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Judge tries to flip Texas blue, halted on appeal

He mandated mail-in voting. The Texas AG stopped him.

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In a court decision Tuesday that was overturned on Wednesday, federal Judge Samuel Frederick Biery (appointed by former President Bill Clinton) expanded mail-in voting in Texas to all voters, supposedly because of social distancing concerns over the virus. The real goal is to make mail-in voting the norm because it is so much easier to cheat the results. Democrats have done this all over the country, especially in California where seven GOP House seats were lost due to the unethical practice of ballot harvesting which requires mail-in voting.

Voting by mail in Texas was limited to those 65 or older or those with a “sickness or physical condition” that prevents voting at a polling place. GOP state Attorney General Ken Paxton has argued that fear of contracting coronavirus —which has infected nearly 50,000 individuals and killed at least 1,300 people in the state— is not a sufficient disability under the law. He’s right, it isn’t. If so, why hasn’t the common flu, spread much the same way, been considered a disability before now?

But the Democrat-compromised court disagreed. In an attempt to rationalize his ruling, Judge Biery wrote, “Clearly, fear and anxiety currently gripping the United States has limited citizens’ physical movements, affected their mental senses and constricted activities, socially and economically.” On Wednesday, Paxton successfully appealed to the 5th Circuit Court of Appeals in New Orleans. Biery’s ruling is now on hold.

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At any rate, it’s not a social kind of “fear and anxiety” Biery is worried about. It is the fear of losing to Donald Trump again in November. Thus they know if they can wrest control of Texas from the GOP that won’t happen, as the GOP can’t win without Texas’ electoral college votes.

It is known to pros on both sides of the aisle and to anyone who makes the slightest empirical inquiry into the issue that mail-in voting exponentially increases the chances of voter fraud. Judicial objectivity-immune Judge Biery does not see it that way. Neither do his Democrat pals: “It is time for a few state officers to stop trying to force people to expose themselves to COVID-19 in order to vote,” said Gilberto Hinojosa, chairman of the Texas Democratic Party.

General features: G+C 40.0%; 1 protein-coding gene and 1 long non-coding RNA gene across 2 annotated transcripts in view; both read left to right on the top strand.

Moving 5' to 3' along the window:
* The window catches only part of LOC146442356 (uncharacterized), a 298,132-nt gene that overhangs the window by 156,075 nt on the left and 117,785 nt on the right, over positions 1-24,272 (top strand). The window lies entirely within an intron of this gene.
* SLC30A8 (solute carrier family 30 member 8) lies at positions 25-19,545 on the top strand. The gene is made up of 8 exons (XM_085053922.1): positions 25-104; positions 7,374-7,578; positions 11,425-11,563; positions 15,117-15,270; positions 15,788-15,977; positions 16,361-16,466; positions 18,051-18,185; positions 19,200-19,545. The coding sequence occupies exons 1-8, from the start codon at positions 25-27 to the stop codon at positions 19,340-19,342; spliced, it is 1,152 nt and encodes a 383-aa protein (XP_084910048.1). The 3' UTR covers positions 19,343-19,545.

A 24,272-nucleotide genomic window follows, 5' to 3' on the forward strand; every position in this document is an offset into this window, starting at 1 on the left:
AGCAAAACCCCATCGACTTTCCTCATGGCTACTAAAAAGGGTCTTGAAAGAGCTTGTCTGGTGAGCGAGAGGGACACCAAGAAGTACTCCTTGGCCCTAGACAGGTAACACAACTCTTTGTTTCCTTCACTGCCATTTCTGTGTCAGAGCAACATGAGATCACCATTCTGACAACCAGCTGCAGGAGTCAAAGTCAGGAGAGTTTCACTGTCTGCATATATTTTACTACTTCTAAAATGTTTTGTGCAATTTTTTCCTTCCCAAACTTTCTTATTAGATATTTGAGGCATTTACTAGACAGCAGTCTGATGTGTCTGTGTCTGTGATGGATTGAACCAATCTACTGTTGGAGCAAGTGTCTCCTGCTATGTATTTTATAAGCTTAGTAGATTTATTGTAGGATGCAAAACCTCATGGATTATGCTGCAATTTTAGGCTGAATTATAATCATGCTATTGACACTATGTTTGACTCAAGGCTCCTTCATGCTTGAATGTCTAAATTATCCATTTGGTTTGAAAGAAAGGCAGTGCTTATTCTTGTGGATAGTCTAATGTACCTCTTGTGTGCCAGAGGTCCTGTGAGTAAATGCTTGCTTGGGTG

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Gee, what a coincidence. The judge’s ruling just happens to coincide with the considered opinion of the state’s chief Democrat. But this is not a new thing for Texas Democrats. It has a long and storied history. The biggest example is the 1948 race for the Democrat Senate nod between Governor Coke Stevenson and a relatively little known congressman who would go on to become the most savvy player in DC history, Lyndon Baines Johnson.

Stevenson was a straight-shooting actual former cowboy who was a self-made man and, lo and behold, an honest politician. He was the incumbent governor and had a good record in office. Johnson was a man on the make with a political staff and machine that would put the original Mayor Daley of Chicago to shame. On election day, Johnson’s pals, who openly gloated about it after the election, posed as election officials and stole ballot boxes all over the state.

After their ballot tampering, they made sure the new totals looked realistic. The end total was a 54-46 Johnson win. Putting together records decades after the fact, historians agree that the real number was a likely 58-42 Stevenson win. Welcome to Texas Democrat politics and Judge Biery’s decision. It’s an old Texas two-step updated for the modern age.

David Kamioner
meet the author

David Kamioner is a veteran of U.S. Army Intelligence and an honors graduate of the University of Maryland's European Division. He also served with the Pershing Nuclear Brigade and the First Infantry Division. Subsequent to that he worked for two decades as a political consultant, was part of the American Red Cross Hurricane Katrina disaster relief effort in Louisiana, ran a homeless shelter for veterans in Philadelphia, and taught as a college instructor. He serves as a Contributing Editor for LifeZette.

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